In a short series, though, the Astros have a substantial advantage in their starters because they can throw out an ace-type in six of the seven games, a luxury that few recent playoff teams have ever had. The Cardinals, while full of strong starters, have one guy who can dominate in Chris Carpenter, but the rest certainly aren’t Cy Young contenders. Meanwhile, the Astros’ unholy trinity of Clemens/Petitte/Oswalt is better than any combination of three of the five Cardinals starters, and while Brandon Backe makes for a weak fourth starter against a stronger Cardinal counterpart, the matchups in the other six games are more than enough to make up for this. You figure that Chris Carpenter, the Cards’ ace, is roughly equal to any of the three Astro aces. After him, Mark Mulder, Matt Morris, Jason Marquis, and Jeff Suppan are clearly inferior matchups. Games 1 and 5 will be toss ups from the starting pitching standpoint, but the Astros are in the driver’s seat in Games 2, 3, 6, and 7.
Of course, this might not matter much if Houston hits like it did in the regular season. With two of their best hitters (Carlos Beltran and Jeff Kent) leaving in the offseason and the rest of the lineup populated with either aging and/or injured former stars (Jeff Bagwell, Craig Biggio) or just plain sucky hitters (Willy Taveras, Brad Ausmus) the Astros struggled to score runs, ranking 11th in the NL in scoring despite playing in one of the most hitter-friendly parks in the league. Their offensive ineptitude was visibly reflected in the record of Roger Clemens, who had one of the single greatest pitching seasons of all time, yet won only 13 games because the team couldn’t score any runs for him. Their offense showed some resiliency against Atlanta, especially in Game 4, but most of the mashing came against an awful Atlanta bullpen; St. Louis’ pen is one of the best in the league. Lance Berkman and Morgan Ensberg are legitimately great hitters, but when you realize the Astros’ season may have been saved by incredibly unlikely home runs by Ausmus and Chris Burke, you can start to see the extent of their weak batting order.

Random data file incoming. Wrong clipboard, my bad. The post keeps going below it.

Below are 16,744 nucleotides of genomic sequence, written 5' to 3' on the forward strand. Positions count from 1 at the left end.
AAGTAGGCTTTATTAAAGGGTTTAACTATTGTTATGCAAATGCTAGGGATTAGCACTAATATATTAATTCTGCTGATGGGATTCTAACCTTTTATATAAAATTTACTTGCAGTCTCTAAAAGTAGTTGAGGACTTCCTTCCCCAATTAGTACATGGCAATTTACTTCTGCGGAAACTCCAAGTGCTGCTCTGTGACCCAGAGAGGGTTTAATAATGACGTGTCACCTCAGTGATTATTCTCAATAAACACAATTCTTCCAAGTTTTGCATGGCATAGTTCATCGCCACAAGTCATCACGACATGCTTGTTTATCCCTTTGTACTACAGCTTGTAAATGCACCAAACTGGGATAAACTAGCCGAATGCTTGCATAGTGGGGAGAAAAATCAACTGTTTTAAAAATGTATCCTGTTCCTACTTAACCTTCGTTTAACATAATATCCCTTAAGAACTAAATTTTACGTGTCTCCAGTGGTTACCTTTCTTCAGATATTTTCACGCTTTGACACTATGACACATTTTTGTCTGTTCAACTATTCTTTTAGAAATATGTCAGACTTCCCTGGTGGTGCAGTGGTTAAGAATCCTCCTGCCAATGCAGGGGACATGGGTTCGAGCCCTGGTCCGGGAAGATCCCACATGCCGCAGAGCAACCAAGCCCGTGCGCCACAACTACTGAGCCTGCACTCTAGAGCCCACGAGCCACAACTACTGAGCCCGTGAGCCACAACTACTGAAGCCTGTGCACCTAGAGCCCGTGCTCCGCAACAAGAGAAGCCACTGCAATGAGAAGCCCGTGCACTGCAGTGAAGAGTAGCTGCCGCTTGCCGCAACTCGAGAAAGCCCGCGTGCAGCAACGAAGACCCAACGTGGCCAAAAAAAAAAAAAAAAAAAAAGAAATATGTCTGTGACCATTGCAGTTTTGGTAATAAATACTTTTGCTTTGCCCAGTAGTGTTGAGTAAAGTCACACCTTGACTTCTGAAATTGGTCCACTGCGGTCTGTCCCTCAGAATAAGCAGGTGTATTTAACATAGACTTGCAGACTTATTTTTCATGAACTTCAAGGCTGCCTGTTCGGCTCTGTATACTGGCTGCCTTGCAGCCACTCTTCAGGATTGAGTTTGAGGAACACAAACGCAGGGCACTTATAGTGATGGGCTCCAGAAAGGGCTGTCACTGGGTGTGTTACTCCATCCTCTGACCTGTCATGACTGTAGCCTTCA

Contrast that to the Cardinals’ lineup which, though not the slaughterhouse it was in 2004, managed to finish 3rd in the NL in runs. They have power, patience, and big sticks in the middle of the order, none bigger than potential MVP Albert Pujols. They’re a team fully capable of putting a game away early with a big inning and then letting their pitching do the work, as they did with the Padres. If there’s any lineup up to the task of combating the Astros’ aces, it’s this one.